The lesson of East Pakistan is before us. National cohesion and unity cannot be force-fed to the people. Patriotism cannot be instilled by propaganda or regimentation. It comes naturally only when all the people, irrespective of their religious, ethnic or linguistic orientation, are convinced that they have a genuine stake in the country’s well-being and security.
Growing power of the underworld
RASHTRAPATI Bhavan is not a court of appeal. But over the years, it has become a forum where concerned citizens have sought the attention of the highest in the land to the problems which the government has failed to notice, much less tackle.
The president has no authority to redress wrongs. He has to work through a government. Yet, he has often forwarded to it the complaints he has gathered from those who have narrated their tale of woes or that of their friends and associates. He is all ears when listening.
This belief led some eight concerned citizens to meet President Abdul Kalam a few days ago. The specific instance in their mind was that of the underworld’s attack on film director Mahesh Bhatt. But they had gone to show their concern over a principle — that of living securely in the face of the increasing power of the don, the mafia and the underworld to which people are perpetually exposed. They told the president how criminals, communalists and casteists were throttling India’s democratic, secular polity from breathing freely.
They made three points. One was how creeping fascism was devouring the country bit by bit and how anti-social elements pounced upon individuals or groups daring to differ with them. Two, respect for the rule of law was lessening day by day. The authorities did not act either because of political pressure or because of fear of their masters. The third point was that society had become so insensitive that it had ceased to realise what was wrong. For many, the dividing line between right and wrong, moral or immoral had ceased to exist.
The president listened to the concerned citizens but said little in response. Even when one of them said that the president, as the guardian of the constitution, should have dismissed Narendra Modi for the pogrom in Gujarat, he kept quiet. Here and there the president sought further information but did not react in any manner to indicate his inclination. It was apparent that he had gone over the same exercise with some other concerned citizens many a time before. “What are your suggestions?” the president asked. “Give me five points.”
One at the meeting tried to propose something. But the President cut him short, saying, “I want all of you to put your heads together and e-mail your five suggestions to me directly.” He promised to consider them.
The concerned citizens have yet to meet and draft the five points. Their problem is that they live in different cities and have a busy schedule. Yet they want to place the five suggestions before the president as soon as possible because the ball is in their court.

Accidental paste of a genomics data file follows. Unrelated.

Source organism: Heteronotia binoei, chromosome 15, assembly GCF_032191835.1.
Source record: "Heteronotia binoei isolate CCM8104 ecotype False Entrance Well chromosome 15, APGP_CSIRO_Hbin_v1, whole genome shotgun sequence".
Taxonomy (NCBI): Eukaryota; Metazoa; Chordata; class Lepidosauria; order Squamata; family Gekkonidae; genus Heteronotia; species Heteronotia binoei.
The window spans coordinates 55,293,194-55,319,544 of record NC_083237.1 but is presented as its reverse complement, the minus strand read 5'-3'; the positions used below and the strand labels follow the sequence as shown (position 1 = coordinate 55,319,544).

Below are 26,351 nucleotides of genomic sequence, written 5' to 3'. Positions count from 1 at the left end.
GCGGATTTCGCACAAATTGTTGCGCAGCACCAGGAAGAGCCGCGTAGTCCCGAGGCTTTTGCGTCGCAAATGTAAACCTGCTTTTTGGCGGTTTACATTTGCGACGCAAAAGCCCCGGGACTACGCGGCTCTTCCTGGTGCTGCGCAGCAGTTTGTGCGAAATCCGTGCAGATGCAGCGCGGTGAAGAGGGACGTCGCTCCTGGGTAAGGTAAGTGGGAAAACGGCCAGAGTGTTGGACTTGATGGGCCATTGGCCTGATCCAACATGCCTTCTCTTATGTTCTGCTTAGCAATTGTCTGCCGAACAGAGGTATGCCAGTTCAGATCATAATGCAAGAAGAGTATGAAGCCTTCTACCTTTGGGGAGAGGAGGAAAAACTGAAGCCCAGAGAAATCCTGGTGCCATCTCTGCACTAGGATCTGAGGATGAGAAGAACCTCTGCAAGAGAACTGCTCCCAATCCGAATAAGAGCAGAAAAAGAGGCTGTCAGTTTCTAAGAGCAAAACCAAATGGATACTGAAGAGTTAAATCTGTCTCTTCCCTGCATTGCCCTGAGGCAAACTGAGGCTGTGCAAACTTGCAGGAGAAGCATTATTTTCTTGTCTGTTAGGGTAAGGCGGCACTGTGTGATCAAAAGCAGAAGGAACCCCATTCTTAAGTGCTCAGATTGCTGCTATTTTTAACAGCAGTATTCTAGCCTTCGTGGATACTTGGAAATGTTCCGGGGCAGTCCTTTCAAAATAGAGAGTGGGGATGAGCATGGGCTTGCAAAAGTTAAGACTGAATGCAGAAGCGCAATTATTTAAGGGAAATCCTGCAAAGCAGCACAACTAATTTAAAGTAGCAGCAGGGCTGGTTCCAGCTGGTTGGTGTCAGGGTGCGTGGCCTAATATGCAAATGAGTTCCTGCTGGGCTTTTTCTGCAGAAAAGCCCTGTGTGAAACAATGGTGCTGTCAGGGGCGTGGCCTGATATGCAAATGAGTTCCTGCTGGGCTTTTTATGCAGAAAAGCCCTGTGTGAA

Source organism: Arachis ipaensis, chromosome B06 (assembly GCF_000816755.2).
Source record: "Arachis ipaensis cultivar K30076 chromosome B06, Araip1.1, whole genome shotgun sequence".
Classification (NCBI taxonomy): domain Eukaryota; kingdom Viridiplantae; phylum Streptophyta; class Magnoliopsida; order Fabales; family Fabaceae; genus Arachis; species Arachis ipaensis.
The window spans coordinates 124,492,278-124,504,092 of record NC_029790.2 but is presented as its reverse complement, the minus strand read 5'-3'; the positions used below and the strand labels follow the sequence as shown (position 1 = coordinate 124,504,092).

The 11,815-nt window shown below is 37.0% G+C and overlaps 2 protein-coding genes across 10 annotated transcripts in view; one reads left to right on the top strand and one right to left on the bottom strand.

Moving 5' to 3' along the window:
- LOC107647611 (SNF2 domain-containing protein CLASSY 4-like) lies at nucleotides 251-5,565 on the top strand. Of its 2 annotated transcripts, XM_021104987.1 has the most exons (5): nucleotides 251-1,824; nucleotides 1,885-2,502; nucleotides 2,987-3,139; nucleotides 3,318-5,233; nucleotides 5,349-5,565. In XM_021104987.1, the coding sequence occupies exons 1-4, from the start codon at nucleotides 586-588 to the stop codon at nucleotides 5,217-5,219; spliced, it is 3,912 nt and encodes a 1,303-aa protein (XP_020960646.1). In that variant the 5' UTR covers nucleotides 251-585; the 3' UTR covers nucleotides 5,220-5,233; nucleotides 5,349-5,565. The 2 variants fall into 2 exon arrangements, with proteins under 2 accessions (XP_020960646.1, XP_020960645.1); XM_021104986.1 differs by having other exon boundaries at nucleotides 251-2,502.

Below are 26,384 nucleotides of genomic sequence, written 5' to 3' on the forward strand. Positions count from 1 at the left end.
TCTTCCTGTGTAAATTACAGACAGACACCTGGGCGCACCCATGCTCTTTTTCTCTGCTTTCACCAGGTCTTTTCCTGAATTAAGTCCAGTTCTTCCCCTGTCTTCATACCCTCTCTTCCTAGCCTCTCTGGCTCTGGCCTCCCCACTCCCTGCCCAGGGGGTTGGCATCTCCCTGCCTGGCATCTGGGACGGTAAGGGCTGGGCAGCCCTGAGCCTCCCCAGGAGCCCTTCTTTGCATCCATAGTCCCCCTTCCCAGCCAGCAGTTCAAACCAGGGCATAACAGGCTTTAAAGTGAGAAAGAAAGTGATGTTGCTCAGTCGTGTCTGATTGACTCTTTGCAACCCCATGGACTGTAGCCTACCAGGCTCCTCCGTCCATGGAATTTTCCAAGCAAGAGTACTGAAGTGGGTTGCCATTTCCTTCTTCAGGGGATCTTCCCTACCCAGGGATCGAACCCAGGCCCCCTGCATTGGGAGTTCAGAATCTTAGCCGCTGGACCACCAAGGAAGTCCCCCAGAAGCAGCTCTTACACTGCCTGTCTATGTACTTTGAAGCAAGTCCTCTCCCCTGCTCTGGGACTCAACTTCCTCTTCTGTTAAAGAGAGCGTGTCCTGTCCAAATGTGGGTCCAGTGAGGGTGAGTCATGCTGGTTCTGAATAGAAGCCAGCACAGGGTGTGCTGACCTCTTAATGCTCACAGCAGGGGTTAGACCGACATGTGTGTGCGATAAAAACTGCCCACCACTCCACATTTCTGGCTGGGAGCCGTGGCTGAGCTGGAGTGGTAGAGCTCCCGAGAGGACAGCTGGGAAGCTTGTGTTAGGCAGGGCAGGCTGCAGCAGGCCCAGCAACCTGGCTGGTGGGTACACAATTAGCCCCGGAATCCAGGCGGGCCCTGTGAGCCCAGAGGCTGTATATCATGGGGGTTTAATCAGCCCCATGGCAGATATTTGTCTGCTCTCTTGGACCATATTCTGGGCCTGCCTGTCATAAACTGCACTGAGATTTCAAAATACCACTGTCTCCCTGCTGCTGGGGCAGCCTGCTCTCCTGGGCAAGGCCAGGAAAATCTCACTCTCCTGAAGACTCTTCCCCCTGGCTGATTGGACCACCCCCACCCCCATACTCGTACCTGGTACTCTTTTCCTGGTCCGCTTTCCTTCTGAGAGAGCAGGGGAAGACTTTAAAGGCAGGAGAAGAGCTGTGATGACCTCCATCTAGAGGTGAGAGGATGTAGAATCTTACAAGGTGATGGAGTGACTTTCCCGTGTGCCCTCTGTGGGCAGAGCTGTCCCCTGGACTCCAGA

If I alone were to send five suggestions, I would convey to the president something like this — keeping the following in mind. There is no doubt that independent India has earned prosperity, power and landmark achievements, especially in the field of science and technology. It is no longer an underdeveloped country. However, we still wallow in poverty, hunger, violence, discrimination, casteism, communalism and unemployment, the problems which have plagued us for decades. This has been compounded by the problem of inequities and inequalities.
— Only 27.8 per cent of the Indian population resides in cities, but three-fourths of the unemployed are in rural areas. If the growth rate of our economy is a commendable 10 per cent, then why is 26 per cent of our population still below the poverty line? The real challenge before us is to overcome the imbalance in distribution of our resources and output.
— A strong judiciary is a key ingredient in the development of the social sectors. A judge does not merely interpret the law but he moulds it to suit the changing social and economic scenario to make the ideals enshrined in the constitution meaningful. The system is rightly derided when it is said that there is too much law and too little justice.
It is pointless to talk of an effective rights regime if the people lack the basic ability to access the justice dispensation system, both in terms of awareness and resources. As an English judge cynically remarked, “The law, like the Ritz Hotel, is open to rich and poor like.” But can the poor have a realistic access to it?
— The greatest challenge before the Indian judiciary is the tremendous docket explosion. The courts are flooded with cases and this has, consequently, led to immense pendency. On an average every year, the supreme court decides about 40,500 out of 42,000 cases filed, the high courts decide 11,23,500 out of 12,41,00 cases and the subordinate courts decide 1,32,22,000 out of 1,42,29,000 cases filed.